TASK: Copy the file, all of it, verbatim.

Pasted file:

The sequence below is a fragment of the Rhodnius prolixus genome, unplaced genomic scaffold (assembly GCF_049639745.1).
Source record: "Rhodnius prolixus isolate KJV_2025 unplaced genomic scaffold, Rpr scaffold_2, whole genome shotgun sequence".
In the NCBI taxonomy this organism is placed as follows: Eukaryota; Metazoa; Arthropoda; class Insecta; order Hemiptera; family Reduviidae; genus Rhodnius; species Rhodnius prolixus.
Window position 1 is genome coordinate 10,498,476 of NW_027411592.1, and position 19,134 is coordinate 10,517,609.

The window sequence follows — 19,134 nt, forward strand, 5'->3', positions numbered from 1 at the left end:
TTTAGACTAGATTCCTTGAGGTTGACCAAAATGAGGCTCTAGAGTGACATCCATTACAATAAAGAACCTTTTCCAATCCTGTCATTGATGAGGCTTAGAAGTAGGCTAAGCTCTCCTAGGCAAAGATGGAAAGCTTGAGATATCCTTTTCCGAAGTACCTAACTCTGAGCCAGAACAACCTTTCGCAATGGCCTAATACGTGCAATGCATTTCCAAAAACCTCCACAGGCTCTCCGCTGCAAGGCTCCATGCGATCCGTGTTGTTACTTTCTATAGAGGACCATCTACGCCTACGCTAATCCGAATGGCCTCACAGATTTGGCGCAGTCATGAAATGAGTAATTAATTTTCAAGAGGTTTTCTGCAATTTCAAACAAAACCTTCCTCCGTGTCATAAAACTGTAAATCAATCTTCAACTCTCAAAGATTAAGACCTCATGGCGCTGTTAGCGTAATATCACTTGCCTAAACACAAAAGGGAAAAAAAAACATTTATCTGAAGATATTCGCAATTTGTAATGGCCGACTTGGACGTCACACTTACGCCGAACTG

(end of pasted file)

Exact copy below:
The sequence below is a fragment of the Rhodnius prolixus genome, unplaced genomic scaffold (assembly GCF_049639745.1).
Source record: "Rhodnius prolixus isolate KJV_2025 unplaced genomic scaffold, Rpr scaffold_2, whole genome shotgun sequence".
In the NCBI taxonomy this organism is placed as follows: Eukaryota; Metazoa; Arthropoda; class Insecta; order Hemiptera; family Reduviidae; genus Rhodnius; species Rhodnius prolixus.
Window position 1 is genome coordinate 10,498,476 of NW_027411592.1, and position 19,134 is coordinate 10,517,609.

The window sequence follows — 19,134 nt, forward strand, 5'->3', positions numbered from 1 at the left end:
TTTAGACTAGATTCCTTGAGGTTGACCAAAATGAGGCTCTAGAGTGACATCCATTACAATAAAGAACCTTTTCCAATCCTGTCATTGATGAGGCTTAGAAGTAGGCTAAGCTCTCCTAGGCAAAGATGGAAAGCTTGAGATATCCTTTTCCGAAGTACCTAACTCTGAGCCAGAACAACCTTTCGCAATGGCCTAATACGTGCAATGCATTTCCAAAAACCTCCACAGGCTCTCCGCTGCAAGGCTCCATGCGATCCGTGTTGTTACTTTCTATAGAGGACCATCTACGCCTACGCTAATCCGAATGGCCTCACAGATTTGGCGCAGTCATGAAATGAGTAATTAATTTTCAAGAGGTTTTCTGCAATTTCAAACAAAACCTTCCTCCGTGTCATAAAACTGTAAATCAATCTTCAACTCTCAAAGATTAAGACCTCATGGCGCTGTTAGCGTAATATCACTTGCCTAAACACAAAAGGGAAAAAAAAACATTTATCTGAAGATATTCGCAATTTGTAATGGCCGACTTGGACGTCACACTTACGCCGAACTG